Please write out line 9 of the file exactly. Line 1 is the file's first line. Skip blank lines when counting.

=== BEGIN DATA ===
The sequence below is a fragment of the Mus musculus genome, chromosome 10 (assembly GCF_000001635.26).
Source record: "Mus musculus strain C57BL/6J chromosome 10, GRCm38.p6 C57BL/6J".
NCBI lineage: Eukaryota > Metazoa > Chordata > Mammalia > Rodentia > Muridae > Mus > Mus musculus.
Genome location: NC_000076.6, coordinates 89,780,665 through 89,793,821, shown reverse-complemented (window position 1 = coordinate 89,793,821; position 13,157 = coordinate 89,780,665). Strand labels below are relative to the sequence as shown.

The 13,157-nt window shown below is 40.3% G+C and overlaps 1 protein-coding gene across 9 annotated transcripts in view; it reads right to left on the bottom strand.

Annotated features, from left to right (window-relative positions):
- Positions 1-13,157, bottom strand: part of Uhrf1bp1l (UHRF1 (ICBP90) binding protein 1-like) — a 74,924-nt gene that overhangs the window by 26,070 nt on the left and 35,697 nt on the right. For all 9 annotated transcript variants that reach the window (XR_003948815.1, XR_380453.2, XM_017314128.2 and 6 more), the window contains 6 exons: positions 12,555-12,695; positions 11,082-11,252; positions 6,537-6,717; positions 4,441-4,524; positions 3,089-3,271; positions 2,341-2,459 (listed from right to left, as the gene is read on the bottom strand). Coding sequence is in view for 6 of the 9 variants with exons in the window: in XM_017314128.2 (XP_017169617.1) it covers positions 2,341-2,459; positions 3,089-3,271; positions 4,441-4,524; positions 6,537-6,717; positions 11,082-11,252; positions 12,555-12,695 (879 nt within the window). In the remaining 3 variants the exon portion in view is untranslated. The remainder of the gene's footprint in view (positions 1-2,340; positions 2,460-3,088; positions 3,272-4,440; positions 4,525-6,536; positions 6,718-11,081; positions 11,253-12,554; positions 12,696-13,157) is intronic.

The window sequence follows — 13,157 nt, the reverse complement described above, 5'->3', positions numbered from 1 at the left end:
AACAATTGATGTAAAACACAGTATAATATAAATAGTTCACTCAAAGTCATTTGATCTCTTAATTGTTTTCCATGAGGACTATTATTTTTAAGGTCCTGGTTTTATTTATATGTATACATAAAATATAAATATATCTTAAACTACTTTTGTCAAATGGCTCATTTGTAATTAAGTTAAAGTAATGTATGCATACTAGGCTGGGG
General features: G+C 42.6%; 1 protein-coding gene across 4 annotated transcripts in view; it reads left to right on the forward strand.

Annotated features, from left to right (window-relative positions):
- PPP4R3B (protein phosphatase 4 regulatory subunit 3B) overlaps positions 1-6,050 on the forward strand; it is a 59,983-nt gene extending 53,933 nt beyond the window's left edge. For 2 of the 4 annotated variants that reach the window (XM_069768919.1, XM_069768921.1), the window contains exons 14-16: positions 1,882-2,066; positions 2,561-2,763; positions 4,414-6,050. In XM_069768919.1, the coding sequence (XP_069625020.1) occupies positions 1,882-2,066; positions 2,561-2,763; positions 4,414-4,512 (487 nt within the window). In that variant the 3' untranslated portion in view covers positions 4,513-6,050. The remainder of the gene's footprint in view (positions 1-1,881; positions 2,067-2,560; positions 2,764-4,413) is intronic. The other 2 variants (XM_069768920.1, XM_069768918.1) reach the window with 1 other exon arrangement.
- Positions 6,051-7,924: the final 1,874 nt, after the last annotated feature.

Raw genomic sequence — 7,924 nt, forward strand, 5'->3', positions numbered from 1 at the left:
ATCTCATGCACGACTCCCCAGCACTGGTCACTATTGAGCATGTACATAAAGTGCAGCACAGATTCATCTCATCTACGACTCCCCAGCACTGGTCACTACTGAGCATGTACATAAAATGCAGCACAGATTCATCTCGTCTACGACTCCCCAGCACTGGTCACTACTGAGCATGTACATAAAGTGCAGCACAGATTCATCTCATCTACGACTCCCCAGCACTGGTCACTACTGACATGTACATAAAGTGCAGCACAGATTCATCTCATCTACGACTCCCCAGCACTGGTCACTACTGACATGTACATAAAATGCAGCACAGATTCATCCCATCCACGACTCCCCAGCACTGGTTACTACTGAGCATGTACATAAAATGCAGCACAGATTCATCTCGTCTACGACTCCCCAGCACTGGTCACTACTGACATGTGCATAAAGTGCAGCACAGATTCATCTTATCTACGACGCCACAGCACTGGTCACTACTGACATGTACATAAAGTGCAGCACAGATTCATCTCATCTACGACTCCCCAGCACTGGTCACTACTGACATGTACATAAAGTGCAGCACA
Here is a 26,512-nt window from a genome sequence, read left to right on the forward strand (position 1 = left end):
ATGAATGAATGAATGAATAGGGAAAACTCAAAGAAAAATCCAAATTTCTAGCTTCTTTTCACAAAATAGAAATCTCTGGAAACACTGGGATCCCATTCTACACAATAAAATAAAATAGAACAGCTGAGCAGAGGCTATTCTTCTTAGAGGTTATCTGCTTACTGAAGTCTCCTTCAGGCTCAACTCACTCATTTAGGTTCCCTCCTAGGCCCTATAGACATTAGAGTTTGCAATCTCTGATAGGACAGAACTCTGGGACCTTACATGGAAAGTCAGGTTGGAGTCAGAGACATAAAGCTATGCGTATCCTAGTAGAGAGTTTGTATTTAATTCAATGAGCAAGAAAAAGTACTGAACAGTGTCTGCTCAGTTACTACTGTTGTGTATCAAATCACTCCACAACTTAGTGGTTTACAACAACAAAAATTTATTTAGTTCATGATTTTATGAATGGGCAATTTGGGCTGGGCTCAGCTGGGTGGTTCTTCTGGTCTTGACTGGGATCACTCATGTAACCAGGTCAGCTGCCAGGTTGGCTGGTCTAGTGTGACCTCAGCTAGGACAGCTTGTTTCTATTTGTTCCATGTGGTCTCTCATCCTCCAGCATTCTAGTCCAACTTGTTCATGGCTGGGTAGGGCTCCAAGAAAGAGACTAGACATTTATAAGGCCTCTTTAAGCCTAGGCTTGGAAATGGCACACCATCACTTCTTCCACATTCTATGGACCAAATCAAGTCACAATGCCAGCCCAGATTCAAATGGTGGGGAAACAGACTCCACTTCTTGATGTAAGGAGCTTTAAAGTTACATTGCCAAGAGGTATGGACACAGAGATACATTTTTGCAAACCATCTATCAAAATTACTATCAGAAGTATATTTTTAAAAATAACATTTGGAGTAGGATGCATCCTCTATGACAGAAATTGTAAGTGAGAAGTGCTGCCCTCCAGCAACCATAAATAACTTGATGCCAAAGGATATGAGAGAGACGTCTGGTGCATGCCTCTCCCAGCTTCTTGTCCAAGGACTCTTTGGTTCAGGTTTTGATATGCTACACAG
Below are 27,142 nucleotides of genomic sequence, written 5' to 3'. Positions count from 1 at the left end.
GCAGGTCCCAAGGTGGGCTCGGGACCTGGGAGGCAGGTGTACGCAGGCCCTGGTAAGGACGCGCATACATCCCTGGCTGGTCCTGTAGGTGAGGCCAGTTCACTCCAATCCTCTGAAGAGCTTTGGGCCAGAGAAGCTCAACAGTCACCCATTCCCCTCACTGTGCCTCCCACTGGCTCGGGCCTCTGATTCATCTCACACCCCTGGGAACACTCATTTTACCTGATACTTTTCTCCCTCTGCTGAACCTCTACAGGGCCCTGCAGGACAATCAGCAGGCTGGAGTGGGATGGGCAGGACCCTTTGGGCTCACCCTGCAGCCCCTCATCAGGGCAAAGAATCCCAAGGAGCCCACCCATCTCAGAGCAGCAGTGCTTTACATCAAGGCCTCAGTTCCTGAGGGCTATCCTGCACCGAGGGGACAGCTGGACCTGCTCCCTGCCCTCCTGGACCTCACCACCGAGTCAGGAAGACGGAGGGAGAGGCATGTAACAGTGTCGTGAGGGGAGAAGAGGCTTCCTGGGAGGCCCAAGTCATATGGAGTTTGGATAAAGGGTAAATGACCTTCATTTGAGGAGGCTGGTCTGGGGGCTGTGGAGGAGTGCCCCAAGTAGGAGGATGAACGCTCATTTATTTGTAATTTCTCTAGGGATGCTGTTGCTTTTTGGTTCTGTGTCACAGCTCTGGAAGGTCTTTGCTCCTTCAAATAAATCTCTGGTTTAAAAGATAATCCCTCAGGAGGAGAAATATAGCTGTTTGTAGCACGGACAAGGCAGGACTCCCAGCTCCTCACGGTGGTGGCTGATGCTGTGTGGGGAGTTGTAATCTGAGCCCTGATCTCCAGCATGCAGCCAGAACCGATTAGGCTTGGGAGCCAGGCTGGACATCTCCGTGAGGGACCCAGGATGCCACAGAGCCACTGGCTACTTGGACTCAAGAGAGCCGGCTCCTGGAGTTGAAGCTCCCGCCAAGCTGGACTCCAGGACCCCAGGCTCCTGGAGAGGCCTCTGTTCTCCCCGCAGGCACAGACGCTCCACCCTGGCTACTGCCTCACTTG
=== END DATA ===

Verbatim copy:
AACAATTGATGTAAAACACAGTATAATATAAATAGTTCACTCAAAGTCATTTGATCTCTTAATTGTTTTCCATGAGGACTATTATTTTTAAGGTCCTGGTTTTATTTATATGTATACATAAAATATAAATATATCTTAAACTACTTTTGTCAAATGGCTCATTTGTAATTAAGTTAAAGTAATGTATGCATACTAGGCTGGGG